Like many of people out there, I’m also not much of a morning person and I’m looking for a bit of a caffeine boost to get the day rolling, usually just as I arrive at the office for work. But has it ever occurred to you when is the best time to drink coffee? Also how much should be drinking per day? Recently I did my bit of research to figure if I’ve been doing it all wrong when it comes drinking coffee, you’ll be surprised what I found…
Fact: a cup of early ‘morning Joe’ increases caffeine tolerance
Most people will find this info very disappointing but it turns out that drinking coffee first thing in the morning is not such great idea. It actually dulls the energy-boosting feature of caffeine along with its effect and may even lead to increased tolerance of the stimulant.
Coffee consumption in the morning increases a person’s tolerance to caffeine because it replaces the natural cortisol-induced boost instead of adding to it and thus had a very little effect on a person’s alertness or productivity levels.
Here is a video that explains perfectly the role of cortisol and how it reacts with too much caffiene at the wrong time :
So what’s happening here is that usually, when you first get up out of bed, your first thought might be to get a caffeine ‘buzz’ into your system. However, there’s already an internal process occurring that’s working toward the same goal. When you get up, your body is producing high amounts of cortisol.
It is a stress hormone that makes you feel anywhere between alert to uneasy. So what you have is a counter-productive affect by the combination of caffeine with cortisol – so by this process it increases the levels of cortisol in people who are both mentally stressed and are simply relaxing; you could have a stream of cortisol at one time.
Some medical professionals or diet experts say that the combination could make you feel more worn out later on when both the cortisol and the caffeine wear off.
So what do you need to do?
There is no need to panic too much – you can still enjoy your coffee in the morning but you’ll need to make some adjustments. So here are simple work-arounds which will work great for continuing to enjoy your coffee drinking.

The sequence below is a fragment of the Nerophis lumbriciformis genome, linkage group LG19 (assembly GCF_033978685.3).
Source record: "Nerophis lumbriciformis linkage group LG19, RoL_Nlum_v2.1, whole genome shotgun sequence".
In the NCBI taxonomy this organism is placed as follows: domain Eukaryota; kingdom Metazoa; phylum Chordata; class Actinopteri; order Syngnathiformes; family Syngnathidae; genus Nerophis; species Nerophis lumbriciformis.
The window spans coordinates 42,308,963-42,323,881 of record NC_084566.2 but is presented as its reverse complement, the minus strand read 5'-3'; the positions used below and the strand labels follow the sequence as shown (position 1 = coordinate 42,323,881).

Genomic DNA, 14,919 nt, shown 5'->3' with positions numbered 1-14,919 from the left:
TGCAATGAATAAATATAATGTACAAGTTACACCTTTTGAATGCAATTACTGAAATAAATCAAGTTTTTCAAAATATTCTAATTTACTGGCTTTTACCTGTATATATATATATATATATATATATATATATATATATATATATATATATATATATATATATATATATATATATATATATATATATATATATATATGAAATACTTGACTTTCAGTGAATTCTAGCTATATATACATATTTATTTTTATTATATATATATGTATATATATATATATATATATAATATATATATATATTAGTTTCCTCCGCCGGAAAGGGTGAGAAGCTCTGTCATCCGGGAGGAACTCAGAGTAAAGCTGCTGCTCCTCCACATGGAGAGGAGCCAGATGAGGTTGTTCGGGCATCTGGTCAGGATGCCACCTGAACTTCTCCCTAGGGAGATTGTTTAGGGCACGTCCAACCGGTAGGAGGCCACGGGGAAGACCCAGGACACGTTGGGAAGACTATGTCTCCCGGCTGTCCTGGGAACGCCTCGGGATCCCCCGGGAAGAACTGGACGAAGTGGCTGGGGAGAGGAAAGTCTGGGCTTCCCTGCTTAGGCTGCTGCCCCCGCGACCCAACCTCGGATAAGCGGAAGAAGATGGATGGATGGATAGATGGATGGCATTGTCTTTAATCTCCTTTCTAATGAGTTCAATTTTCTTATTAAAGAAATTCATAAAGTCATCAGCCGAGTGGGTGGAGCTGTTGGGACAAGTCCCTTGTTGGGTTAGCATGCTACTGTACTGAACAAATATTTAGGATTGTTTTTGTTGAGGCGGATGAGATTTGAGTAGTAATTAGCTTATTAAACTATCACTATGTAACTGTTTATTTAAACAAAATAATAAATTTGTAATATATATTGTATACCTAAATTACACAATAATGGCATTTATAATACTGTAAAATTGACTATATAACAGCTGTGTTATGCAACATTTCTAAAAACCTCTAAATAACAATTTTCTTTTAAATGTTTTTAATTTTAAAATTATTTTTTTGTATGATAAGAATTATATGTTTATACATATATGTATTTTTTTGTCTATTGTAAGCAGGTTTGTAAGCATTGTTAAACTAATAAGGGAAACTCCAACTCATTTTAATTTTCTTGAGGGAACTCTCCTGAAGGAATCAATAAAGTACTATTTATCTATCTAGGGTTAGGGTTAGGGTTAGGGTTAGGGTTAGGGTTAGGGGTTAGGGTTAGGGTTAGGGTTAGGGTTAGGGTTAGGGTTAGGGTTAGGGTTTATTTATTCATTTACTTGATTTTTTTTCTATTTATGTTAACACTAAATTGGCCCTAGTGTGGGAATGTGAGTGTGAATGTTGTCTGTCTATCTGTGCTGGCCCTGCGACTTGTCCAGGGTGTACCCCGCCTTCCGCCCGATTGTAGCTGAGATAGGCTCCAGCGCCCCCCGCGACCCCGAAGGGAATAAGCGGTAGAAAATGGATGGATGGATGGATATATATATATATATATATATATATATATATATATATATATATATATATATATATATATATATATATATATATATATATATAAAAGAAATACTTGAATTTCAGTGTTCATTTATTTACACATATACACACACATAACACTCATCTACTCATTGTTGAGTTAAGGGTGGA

1. Get a good nights sleep
This might seem a little obvious but the simplest way to feel more awake in the morning is to get more sleep the night before. The usual amount 7 to 8 hours sleep. Also, however, you might want to try drinking your first cup of coffee slightly later than you normally would.
2. No Coffee when you wake up
I personally have a hearty breakfast with NO coffee and usually wait at least 1 to 2 hours from arising before consuming – usually after travelling and getting into work. So it appears I’ve been doing that part correctly. It’s certainly is a relief for me personally – as I feel mentally sharper and switched on to start the day after making my first cup brewed from my French press.
So the reason you need have a full breakfast before drinking coffee is that there’s hydrochloric acid in our stomachs, which helps us in digesting our food. But when you drink coffee at that time, the hydrochloric acid production goes into overdrive, particularly when there’s no food in the stomach. If that happens frequently, the body may slowly lose interest in producing hydrochloric acid on its own. As a result, digestion slows down – no good. Best to eat something first and don’t upset your hydrochloric acid balance.
3. Avoid caffeine after 3 p.m.
You should not drink coffee in the evening. Caffeine can disrupt your sleep up to six hours after consuming it, leading to an hour or more lost in rest, one study found.
This can vary from person to person but people usually get worn out at night and go to bed around 9 p.m., drinking coffee after 3 p.m. and is seen as a bad idea. Some health experts recommend people stop drinking coffee as early as 2 p.m. I personally don’t have a problem with having coffee after 3pm in fact its normal for me to make a fresh cup around 3.30pm with some food – keeps me going for the rest of the working day.
Scientists have concluded that it’s best to drink a cup of coffee when cortisol naturally dips in the day, so you feel more alert during an energy slump. SO officially speaking the best time to drink coffee is between 10 a.m and 3pm.
So how many cups should you have and when?
Again it’s up to you and how you feel about drinking coffee later in the day or at night – such as making a record for example if you’re getting a better nights sleep by avoiding coffee 2 hours before bed. Make a note of these times and experiment to find your optimal level of coffee / caffeine intake. It’s that on average, the health benefits of coffee tend to be no more than 3 cups per day.